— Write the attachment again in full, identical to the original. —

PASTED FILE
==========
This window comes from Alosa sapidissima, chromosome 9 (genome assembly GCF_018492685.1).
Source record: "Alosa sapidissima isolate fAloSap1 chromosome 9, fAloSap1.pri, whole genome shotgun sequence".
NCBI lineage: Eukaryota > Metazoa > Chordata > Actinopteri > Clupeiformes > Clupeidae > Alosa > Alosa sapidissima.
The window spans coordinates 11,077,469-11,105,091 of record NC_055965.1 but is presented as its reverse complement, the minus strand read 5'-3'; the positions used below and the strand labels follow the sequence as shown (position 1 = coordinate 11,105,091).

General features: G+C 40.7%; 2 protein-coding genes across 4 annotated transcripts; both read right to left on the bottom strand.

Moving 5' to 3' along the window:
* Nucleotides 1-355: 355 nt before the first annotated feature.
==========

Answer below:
This window comes from Alosa sapidissima, chromosome 9 (genome assembly GCF_018492685.1).
Source record: "Alosa sapidissima isolate fAloSap1 chromosome 9, fAloSap1.pri, whole genome shotgun sequence".
NCBI lineage: Eukaryota > Metazoa > Chordata > Actinopteri > Clupeiformes > Clupeidae > Alosa > Alosa sapidissima.
The window spans coordinates 11,077,469-11,105,091 of record NC_055965.1 but is presented as its reverse complement, the minus strand read 5'-3'; the positions used below and the strand labels follow the sequence as shown (position 1 = coordinate 11,105,091).

General features: G+C 40.7%; 2 protein-coding genes across 4 annotated transcripts; both read right to left on the bottom strand.

Moving 5' to 3' along the window:
* Nucleotides 1-355: 355 nt before the first annotated feature.